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Ballmer flashes his Surface tablet in an effort to woo Windows 8 app developers

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Ballmer (Microsoft Bizspark
Ballmer (Microsoft Bizspark

Microsoft CEO Steve Ballmer is a busy man this month and next. After helping to unveil Nokia and HTC Windows Phone 8 devices, he's back on the road again visiting Silicon Valley-based tech startup accelerator RocketSpace. In a rare private event, Ballmer and Windows CFO Tami Reller discussed the Windows 8 developer opportunity and a variety of hardware options for end users. Wired reports that Ballmer briefly demonstrated a Surface RT tablet, highlighting the Touch Cover — which he threw to a developer in the crowd — and kickstand options.

You can look, but you still can't touch the Surface

Talking to a person present at the event, we understand the Surface RT was Ballmer's personal device and was quickly ushered into a bag at the conclusion of his talk — not available for attendees to get a look and feel. RocketSpace founder and CEO Duncan Logan questioned Ballmer about Surface pricing, but much like earlier this month he remained tight lipped. "We’ll release pricing before we ship. We’ve been clear that’s in the not too distant future, but not today," he said. Ballmer revealed earlier this month that "probably $300 to about $700 or $800" is the "sweet spot" for pricing. Microsoft is understood to be planning a midnight launch event for Surface on the evening of October 25th.

Ballmer's appearance wasn't all about Surface though, his main priority is generating developer interest in Windows 8. Microsoft's next operating system will be available on new PCs and tablets in exactly a months time, but there's questions over the amount of apps available. Wes Miller, VP of research at Directions on Microsoft, has been tracking the amount of apps in the Windows Store and revealed last week that it broke the 2,000 app mark. With just a month to go, there's a few big names being highlighted by Windows 8 app tracker McAkins — eBay, Kindle, Wikipedia, and USA Today, but the Store is off to a slow start.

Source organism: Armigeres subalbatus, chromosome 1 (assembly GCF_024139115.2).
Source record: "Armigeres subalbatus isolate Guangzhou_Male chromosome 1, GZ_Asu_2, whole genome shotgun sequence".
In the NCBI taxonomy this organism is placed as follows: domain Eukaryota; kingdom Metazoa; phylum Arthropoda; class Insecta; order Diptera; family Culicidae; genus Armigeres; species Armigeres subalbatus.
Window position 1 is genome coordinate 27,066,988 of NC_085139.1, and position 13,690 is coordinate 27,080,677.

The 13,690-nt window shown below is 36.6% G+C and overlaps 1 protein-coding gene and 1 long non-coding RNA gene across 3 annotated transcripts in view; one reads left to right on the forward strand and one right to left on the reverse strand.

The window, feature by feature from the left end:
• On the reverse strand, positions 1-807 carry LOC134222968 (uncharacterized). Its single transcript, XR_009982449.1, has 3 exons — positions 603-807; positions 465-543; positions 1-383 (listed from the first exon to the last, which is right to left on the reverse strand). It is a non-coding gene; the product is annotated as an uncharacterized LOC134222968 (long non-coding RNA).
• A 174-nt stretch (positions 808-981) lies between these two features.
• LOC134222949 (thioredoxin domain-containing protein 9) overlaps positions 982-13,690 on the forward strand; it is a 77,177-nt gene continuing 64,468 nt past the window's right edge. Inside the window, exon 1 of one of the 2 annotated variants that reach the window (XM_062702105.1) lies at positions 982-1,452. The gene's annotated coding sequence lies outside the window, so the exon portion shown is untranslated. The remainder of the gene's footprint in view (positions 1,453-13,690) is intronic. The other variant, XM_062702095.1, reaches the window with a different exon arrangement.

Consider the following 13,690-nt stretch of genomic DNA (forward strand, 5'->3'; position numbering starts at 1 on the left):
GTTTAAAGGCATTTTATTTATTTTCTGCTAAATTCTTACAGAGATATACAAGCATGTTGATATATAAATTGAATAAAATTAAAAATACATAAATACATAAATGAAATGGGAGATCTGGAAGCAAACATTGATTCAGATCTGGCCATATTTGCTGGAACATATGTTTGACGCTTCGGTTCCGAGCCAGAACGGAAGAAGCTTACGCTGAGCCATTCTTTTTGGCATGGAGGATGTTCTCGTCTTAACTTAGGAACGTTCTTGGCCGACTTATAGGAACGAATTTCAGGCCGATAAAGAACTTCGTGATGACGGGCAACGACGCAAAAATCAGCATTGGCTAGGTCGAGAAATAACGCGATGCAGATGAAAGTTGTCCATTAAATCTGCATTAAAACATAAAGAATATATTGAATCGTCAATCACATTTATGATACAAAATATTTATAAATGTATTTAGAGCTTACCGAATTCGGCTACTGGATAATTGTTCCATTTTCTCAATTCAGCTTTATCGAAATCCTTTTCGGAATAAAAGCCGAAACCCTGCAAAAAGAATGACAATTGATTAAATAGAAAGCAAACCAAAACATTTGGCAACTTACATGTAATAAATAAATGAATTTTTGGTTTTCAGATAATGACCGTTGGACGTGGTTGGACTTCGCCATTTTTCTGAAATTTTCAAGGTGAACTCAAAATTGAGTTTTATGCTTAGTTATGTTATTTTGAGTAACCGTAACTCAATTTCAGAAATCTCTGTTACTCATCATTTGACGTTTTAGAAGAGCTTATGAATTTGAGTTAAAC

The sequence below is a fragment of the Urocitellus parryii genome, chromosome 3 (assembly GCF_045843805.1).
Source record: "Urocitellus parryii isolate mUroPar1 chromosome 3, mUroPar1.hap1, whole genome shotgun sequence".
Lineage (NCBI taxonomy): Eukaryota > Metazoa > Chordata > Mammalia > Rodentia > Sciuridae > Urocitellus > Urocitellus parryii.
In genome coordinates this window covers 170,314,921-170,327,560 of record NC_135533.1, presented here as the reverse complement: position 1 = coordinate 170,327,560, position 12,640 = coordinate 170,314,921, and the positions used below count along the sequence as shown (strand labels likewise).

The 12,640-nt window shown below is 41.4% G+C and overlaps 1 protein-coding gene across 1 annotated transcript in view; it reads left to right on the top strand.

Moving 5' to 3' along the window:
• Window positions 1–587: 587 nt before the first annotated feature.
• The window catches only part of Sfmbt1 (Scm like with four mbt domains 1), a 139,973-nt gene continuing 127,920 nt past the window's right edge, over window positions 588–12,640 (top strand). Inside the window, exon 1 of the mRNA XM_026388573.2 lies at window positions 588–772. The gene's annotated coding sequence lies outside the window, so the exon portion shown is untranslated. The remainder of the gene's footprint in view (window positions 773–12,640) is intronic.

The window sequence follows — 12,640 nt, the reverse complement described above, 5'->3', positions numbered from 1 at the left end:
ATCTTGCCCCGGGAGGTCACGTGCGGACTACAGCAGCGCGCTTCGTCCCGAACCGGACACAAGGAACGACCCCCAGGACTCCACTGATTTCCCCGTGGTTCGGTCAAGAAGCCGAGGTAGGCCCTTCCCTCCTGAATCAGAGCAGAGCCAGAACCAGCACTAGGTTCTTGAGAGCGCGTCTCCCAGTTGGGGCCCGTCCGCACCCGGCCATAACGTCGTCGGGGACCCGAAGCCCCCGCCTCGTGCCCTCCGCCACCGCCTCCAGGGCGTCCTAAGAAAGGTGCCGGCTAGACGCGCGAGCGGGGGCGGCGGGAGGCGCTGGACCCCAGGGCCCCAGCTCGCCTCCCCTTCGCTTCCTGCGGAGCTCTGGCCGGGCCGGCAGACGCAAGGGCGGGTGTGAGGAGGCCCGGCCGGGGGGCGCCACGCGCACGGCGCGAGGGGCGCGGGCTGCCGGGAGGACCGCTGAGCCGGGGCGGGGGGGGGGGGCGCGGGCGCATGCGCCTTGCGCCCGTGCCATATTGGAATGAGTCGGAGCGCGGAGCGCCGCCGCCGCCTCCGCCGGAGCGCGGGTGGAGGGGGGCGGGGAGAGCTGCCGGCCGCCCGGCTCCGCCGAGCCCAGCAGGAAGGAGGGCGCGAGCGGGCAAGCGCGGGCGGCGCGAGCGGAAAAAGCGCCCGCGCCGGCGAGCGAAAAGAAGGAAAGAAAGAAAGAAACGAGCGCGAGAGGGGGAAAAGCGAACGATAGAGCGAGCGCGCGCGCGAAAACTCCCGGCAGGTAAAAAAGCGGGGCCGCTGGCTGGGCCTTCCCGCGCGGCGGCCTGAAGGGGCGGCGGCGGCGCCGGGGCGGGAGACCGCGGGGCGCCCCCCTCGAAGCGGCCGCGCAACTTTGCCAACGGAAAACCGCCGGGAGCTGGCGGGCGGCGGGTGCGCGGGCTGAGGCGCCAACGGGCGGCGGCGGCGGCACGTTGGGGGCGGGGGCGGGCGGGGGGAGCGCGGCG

Microsoft needs Windows 8 app developers

"There will be customers coming and looking for apps," said Ballmer, pointing to the opportunity of over 250 million Windows PCs to be sold in the next year. "It’s going to create a heck of a lot of opportunity for folks in this room to make millions," he said to audience members at RocketSpace. There's no doubt that Windows 8 is a huge opportunity for developers, but many had assumed Microsoft's careful approach during the beta phase would open up a flurry of app submissions in the lead up to launch. This hasn't materialzed yet, but it's still early days for a new platform. Apps will be available exclusively from the Windows Store for the Surface RT, so Microsoft will be hoping that its app situation improves if it's counting on that particular device to kick start Windows tablet sales.